Wednesday, June 23, 2010
ROMP 2010 - Day 1
(Photo includes Tom Ewing, Curtis Blackwell, Danny Jones, Randall Franks, Bob Black and other former Bill Monroe Bluegrass Boys)
My drive to Owensboro this year was a little different than those of the past four summers. For me, driving long distances on Interstate Highways is a combination of boredom and sheer terror. I am either fighting sleep or desperately trying not to be run over by the endless convoys of big trucks bearing down on me from behind. So this year, thanks to my trusty little GPS device, at least 95% of my driving was done on state highways. The only time I got on an interstate was a short stretch of about 40 miles on I55 just before I reached Kentucky - and that is one of the more deserted interstates in the country.
I was even able to chop about 100 miles off my total driving distance this way. Of course, I added about two hours in driving time because of all the little towns I passed through on those winding two-lane highways. And you know what? I loved it. This drive was a good reminder of what America is all about - lots of people going about their business, working hard for themselves and their families, just trying to do the right thing despite the harm their elected representatives are determined to do up in Washington.
This first day of ROMP 2010 (and most of tomorrow) is a celebration of the legends of bluegrass, those guys and gals who were there when Mr. Bill started it all. Today, I had the pleasure of listening to about two dozen former Bluegrass Boys get together on stage and out in the lobby of the theater for song after song. Let me tell you, folks, these guys are still some of the finest musicians in the business.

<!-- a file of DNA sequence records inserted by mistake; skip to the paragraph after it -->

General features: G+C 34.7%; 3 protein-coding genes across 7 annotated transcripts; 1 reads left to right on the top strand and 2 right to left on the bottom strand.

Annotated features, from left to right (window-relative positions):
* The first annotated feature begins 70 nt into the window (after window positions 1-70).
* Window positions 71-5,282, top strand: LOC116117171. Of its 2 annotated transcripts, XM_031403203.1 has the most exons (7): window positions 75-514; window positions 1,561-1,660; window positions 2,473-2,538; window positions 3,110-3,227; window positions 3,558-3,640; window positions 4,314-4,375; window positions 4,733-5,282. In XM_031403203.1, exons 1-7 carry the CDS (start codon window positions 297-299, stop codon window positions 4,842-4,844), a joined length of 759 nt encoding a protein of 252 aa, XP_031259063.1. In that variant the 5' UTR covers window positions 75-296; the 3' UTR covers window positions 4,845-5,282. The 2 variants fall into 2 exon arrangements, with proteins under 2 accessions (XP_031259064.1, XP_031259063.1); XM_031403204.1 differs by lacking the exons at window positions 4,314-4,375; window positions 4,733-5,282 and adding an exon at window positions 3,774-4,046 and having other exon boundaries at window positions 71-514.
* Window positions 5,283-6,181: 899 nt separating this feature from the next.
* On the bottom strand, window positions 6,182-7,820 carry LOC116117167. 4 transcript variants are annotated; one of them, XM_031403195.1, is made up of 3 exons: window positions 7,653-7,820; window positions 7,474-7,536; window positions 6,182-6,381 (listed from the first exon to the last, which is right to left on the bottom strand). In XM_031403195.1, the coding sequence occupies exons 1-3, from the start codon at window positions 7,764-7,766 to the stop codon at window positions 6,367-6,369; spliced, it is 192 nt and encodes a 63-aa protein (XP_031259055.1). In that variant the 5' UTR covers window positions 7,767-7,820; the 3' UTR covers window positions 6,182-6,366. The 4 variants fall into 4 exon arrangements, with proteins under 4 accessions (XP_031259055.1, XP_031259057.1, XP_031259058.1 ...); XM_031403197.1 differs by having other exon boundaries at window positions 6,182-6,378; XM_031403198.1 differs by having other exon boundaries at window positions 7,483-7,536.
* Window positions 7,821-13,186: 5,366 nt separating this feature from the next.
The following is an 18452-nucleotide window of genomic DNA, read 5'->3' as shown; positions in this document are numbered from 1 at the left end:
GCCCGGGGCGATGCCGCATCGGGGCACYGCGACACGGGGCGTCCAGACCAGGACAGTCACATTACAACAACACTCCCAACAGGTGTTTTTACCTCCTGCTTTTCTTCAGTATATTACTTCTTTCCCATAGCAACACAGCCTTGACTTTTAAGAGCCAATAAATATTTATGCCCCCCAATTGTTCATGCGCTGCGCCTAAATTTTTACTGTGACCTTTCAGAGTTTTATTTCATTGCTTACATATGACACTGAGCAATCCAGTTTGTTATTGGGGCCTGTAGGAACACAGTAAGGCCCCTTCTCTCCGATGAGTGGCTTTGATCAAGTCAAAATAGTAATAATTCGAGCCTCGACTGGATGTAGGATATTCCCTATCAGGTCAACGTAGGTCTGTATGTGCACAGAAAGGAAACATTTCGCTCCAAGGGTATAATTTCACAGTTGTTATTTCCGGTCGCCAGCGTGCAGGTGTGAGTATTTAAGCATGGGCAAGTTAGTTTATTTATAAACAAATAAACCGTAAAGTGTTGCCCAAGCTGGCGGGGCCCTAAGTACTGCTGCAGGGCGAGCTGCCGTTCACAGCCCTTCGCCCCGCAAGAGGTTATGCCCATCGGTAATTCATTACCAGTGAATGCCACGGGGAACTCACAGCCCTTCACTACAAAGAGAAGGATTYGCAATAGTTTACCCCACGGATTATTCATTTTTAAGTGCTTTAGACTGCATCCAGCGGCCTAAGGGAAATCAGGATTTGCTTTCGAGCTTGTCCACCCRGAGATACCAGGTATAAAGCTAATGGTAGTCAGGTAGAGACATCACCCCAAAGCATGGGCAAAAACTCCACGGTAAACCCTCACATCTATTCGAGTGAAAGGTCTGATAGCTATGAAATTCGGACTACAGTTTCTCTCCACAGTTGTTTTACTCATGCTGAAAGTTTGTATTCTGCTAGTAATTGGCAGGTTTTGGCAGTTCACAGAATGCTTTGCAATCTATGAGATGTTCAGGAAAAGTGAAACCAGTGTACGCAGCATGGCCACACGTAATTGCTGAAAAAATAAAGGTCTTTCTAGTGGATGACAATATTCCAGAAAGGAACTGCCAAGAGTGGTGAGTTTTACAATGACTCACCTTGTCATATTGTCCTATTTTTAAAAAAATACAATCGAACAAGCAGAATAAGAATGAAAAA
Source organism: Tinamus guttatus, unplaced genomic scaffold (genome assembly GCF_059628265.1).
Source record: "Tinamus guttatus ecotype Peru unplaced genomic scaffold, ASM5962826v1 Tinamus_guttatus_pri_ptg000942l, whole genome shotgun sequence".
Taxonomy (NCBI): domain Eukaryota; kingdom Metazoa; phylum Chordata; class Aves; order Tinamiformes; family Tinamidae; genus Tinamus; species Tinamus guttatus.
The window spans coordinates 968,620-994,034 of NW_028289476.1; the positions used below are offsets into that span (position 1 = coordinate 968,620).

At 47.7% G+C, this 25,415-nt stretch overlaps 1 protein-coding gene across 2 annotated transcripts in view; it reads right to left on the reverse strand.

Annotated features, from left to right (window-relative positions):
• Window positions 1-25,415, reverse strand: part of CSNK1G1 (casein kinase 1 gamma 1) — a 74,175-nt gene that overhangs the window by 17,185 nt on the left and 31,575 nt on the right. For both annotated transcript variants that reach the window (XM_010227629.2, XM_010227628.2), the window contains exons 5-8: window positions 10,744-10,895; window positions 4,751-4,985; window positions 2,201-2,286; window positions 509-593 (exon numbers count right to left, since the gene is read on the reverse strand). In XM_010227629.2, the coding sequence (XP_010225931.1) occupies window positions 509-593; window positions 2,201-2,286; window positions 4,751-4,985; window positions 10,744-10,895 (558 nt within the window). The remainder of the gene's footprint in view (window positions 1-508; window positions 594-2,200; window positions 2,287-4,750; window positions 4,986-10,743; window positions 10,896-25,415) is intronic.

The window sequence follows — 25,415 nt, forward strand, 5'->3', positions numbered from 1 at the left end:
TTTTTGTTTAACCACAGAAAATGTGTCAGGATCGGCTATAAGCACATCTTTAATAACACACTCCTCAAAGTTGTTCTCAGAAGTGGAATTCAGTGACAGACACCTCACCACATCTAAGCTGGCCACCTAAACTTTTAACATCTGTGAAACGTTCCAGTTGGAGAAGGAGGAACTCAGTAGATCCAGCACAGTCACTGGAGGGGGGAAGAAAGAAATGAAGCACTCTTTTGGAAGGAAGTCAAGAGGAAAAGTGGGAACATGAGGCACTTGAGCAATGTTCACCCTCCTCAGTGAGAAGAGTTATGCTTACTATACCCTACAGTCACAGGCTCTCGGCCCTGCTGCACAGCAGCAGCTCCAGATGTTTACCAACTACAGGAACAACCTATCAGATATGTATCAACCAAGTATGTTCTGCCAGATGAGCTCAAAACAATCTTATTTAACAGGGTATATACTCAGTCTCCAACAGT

Among today's performers were: Curtis Blackwell (guitar), R0ger Smith (fiddle), Ben Pedigo (banjo), Danny Jones (mandolin), Scottie Baugus (guitar), Bob Black (banjo), Randall Franks (fiddle), Gregg Kennedy, Wayne Jerrolds, Jim Moratto, and Bill Box...and others. And the good news is there will be even more Bluegrass Boys here tomorrow for Day 2.
As one of the guys said on stage, Bill Monroe passed so many musicians through his Bluegrass Boys they called it "making sausage." Well, Mr. Bill knew how to pick them, for sure, and a few dozen of them are here in Owensboro, Kentucky, tonight.
(Former Bluegrass Boy - banjo - Ben Pedigo)